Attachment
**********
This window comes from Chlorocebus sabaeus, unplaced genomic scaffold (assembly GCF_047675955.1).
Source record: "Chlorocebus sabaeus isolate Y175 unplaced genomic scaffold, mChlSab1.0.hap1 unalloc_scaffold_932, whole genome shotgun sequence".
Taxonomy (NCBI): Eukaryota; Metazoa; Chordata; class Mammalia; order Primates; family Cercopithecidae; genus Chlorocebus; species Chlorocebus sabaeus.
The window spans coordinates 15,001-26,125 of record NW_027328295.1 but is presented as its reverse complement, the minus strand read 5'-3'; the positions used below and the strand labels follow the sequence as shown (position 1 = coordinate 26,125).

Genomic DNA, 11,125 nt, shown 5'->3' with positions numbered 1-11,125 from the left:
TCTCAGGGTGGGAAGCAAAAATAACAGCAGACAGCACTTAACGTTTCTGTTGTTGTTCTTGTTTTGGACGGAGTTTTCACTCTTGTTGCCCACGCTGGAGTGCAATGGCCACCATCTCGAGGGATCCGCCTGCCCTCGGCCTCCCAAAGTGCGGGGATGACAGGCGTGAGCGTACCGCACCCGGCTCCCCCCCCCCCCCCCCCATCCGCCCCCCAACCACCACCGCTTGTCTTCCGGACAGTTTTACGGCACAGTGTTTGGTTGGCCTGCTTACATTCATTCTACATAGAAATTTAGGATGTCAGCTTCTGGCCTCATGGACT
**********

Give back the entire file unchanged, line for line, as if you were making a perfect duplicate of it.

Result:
This window comes from Chlorocebus sabaeus, unplaced genomic scaffold (assembly GCF_047675955.1).
Source record: "Chlorocebus sabaeus isolate Y175 unplaced genomic scaffold, mChlSab1.0.hap1 unalloc_scaffold_932, whole genome shotgun sequence".
Taxonomy (NCBI): Eukaryota; Metazoa; Chordata; class Mammalia; order Primates; family Cercopithecidae; genus Chlorocebus; species Chlorocebus sabaeus.
The window spans coordinates 15,001-26,125 of record NW_027328295.1 but is presented as its reverse complement, the minus strand read 5'-3'; the positions used below and the strand labels follow the sequence as shown (position 1 = coordinate 26,125).

Genomic DNA, 11,125 nt, shown 5'->3' with positions numbered 1-11,125 from the left:
TCTCAGGGTGGGAAGCAAAAATAACAGCAGACAGCACTTAACGTTTCTGTTGTTGTTCTTGTTTTGGACGGAGTTTTCACTCTTGTTGCCCACGCTGGAGTGCAATGGCCACCATCTCGAGGGATCCGCCTGCCCTCGGCCTCCCAAAGTGCGGGGATGACAGGCGTGAGCGTACCGCACCCGGCTCCCCCCCCCCCCCCCCCATCCGCCCCCCAACCACCACCGCTTGTCTTCCGGACAGTTTTACGGCACAGTGTTTGGTTGGCCTGCTTACATTCATTCTACATAGAAATTTAGGATGTCAGCTTCTGGCCTCATGGACT